The Amphitheatre-700 of the University of Yaounde 1 was, on June 5, 2015, the intellectual battlefield for an artillery of three university dons deployed by the Faculty of Arts, Letters and Social Sciences (FALSH) to verbally exchange fire on the impact of the Boko Haram terrorist group in sub-regional geopolitics. The lecture which was attended by university dons, students and the public held under the patronage of FALSH Dean, Prof. Richard Laurent Omgba.
Before recounting Boko Haram’s deadly attack on February 4, 2015 that left over 81 dead in the town of Fotokol, Far North Region, the moderator and journalist, Romuald Ntchuisseu Ngock, set his riposte rolling with a discourse on the supposed origins of the terrorist group by linking the words “Boko” to Book and “Haram” to Forbidden. To him, Boko Haram signifies the rejection of Western civilisation.
As first speaker, the lecturer in sociology, Dr. Armand Leka Essomba, sent a wave of panic in the hall when he stated, “Boko Haram does not cause fear among us, but reveals our political fears, our uncertainties and the weaknesses of our political communities”. He claimed that the group had demolished Cameroon’s pride as an “island” of stability, peace and tolerance in the rather unstable sub-region. Dwelling in the sphere of the imaginary, he said Boko Haram had pushed the country into collective delirium which reveals fears.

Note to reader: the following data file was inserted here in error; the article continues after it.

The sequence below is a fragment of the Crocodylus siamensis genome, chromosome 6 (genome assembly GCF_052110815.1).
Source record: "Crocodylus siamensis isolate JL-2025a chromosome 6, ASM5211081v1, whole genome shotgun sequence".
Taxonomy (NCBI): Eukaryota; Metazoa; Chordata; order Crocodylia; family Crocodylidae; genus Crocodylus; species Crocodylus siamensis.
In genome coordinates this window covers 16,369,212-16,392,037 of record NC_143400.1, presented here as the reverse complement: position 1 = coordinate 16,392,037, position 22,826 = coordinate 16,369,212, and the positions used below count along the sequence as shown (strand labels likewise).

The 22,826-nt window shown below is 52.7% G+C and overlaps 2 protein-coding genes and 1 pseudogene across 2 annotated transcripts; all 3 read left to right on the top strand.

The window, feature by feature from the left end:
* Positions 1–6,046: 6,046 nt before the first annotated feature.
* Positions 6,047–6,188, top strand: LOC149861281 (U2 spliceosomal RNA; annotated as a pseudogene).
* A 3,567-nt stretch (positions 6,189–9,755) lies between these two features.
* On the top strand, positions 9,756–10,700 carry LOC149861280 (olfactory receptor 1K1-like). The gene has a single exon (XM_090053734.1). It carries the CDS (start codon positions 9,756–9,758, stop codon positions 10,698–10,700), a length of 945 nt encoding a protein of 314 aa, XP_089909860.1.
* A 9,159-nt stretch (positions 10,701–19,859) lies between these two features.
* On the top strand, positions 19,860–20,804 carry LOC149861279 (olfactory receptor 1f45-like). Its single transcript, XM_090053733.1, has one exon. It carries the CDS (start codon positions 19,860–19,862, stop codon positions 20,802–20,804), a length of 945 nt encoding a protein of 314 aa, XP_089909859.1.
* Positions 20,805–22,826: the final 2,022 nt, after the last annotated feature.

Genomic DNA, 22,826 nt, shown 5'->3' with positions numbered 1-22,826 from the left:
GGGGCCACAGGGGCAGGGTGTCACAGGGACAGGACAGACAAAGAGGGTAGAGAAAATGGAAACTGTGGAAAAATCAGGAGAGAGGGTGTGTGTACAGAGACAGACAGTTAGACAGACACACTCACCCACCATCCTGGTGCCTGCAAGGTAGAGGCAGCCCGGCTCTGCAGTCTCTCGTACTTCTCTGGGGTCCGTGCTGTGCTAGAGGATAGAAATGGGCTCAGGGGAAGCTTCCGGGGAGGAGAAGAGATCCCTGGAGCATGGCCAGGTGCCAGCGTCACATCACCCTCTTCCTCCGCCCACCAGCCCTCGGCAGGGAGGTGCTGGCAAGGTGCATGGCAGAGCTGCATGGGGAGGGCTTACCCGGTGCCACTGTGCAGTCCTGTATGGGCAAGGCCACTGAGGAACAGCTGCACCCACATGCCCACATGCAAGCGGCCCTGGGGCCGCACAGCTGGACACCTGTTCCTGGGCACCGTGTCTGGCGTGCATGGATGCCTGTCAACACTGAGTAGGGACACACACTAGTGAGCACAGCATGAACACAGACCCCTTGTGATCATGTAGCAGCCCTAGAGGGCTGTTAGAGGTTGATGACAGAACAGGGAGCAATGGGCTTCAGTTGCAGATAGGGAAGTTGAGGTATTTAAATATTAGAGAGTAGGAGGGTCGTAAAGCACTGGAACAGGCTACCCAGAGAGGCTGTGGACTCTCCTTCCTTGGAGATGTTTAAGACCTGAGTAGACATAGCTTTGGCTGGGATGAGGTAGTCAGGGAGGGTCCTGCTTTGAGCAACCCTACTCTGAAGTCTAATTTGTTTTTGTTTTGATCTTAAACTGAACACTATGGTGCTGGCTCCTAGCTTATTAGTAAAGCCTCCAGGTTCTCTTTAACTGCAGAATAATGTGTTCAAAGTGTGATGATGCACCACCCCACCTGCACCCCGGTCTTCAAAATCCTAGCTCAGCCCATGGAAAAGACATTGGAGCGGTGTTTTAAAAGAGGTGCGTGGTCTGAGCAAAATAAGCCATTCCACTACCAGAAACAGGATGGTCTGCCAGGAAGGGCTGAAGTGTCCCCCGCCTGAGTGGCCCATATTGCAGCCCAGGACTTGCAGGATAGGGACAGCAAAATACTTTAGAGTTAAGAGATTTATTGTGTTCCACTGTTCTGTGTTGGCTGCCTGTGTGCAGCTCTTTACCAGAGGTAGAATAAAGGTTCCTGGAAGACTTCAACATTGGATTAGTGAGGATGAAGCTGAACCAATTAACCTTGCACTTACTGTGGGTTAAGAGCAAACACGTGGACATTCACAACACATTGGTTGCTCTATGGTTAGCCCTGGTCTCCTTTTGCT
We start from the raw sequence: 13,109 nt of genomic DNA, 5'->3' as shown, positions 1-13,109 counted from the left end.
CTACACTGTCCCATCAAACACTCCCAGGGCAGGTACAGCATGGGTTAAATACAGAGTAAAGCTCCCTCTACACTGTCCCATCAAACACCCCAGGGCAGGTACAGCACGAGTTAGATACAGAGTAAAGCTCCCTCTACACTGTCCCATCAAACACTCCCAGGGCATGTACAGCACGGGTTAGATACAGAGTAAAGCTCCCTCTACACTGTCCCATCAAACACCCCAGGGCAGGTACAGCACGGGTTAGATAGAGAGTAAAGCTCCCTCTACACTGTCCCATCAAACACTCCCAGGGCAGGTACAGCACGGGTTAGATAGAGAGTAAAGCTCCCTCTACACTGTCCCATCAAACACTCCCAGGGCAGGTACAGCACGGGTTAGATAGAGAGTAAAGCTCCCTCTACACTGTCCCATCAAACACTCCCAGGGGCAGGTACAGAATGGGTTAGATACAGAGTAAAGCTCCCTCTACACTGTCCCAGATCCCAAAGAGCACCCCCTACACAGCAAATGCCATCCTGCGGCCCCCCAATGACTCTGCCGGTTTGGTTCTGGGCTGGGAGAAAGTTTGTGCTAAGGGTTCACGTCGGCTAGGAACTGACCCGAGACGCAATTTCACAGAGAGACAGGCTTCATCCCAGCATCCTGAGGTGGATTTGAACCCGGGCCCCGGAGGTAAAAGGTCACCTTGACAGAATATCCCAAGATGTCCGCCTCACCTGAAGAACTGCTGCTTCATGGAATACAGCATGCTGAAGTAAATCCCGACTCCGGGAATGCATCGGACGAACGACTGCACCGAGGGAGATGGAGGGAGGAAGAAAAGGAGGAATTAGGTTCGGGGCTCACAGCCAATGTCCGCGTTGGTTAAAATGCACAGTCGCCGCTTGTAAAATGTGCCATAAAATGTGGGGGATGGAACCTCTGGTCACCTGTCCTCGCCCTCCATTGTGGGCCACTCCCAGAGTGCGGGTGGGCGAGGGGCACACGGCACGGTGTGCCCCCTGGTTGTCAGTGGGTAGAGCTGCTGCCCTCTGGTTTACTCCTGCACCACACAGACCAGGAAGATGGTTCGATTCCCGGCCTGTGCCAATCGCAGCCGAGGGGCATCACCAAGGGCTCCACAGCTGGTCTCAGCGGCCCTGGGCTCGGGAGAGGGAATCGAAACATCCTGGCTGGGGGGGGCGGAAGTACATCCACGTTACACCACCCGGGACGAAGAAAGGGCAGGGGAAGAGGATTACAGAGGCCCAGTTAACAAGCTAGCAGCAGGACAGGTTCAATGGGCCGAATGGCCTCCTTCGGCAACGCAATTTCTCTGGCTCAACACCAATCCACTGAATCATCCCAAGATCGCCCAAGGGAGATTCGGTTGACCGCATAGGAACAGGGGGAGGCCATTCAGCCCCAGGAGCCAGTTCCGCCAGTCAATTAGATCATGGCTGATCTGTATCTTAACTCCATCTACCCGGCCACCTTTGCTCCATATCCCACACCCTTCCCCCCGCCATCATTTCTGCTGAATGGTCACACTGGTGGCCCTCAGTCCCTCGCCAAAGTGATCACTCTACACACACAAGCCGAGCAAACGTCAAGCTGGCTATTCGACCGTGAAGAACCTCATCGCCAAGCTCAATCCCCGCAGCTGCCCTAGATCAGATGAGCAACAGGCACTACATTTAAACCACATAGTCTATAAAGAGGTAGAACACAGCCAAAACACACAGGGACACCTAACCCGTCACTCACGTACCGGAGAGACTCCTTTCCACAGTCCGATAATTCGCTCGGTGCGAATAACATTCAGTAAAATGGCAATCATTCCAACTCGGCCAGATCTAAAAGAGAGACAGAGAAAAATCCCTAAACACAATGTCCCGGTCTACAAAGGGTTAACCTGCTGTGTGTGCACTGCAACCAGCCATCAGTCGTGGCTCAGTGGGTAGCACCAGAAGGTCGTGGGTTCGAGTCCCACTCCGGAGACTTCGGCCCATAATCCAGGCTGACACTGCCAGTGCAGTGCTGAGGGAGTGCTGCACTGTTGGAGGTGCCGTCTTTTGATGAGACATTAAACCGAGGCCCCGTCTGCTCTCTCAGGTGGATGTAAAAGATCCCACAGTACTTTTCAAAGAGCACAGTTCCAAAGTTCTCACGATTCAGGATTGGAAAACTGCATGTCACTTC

Amongst these features sociological fears as portrayed by political quarrels economic and generational fears illustrated by claims that Boko Haram was recruiting youth who had been neglected by employment and education policies and political fears upheld by allegations of armed uprising, and separatist intentions. “Boko Haram could be interesting because it proves that the political future should be managed in a peaceful manner,” he concluded.
The second speaker, Dr Willibroad Dze-Ngwa, a historian, cautioned that Boko Haram, the sect, is different from Boko Haramism an ideology that chastises Western civilisation. “Boko Haram is a group kept at bay while Boko Haramism is spreading,” he stated, adding that efforts to eradicate the phenomenon should include peace education. Taking the audience through alleys of history and philosophical discourse, Prof. Nkolo Foeacute established that the issue of Boko Haram is fundamentally philosophical. “Boko cannot come from the English word ‘Book’ but from the Hausa word ‘Deceit’,” he claimed. To him, Boko Haram’s terrorism is not against the Western world, but is within Islam itself.
The lectures were followed by a question-answer session launched by Pr. Richard Laurent Omgba who questioned Dr. Essomba’s partiality. “To me, Boko Haram revealed our strengths,” he stated, mentioning the great mobilisation of Cameroonians of all walks of life and the growing spirit of patriotism and solidarity in support of defence forces.
Source : Cameroon Tribune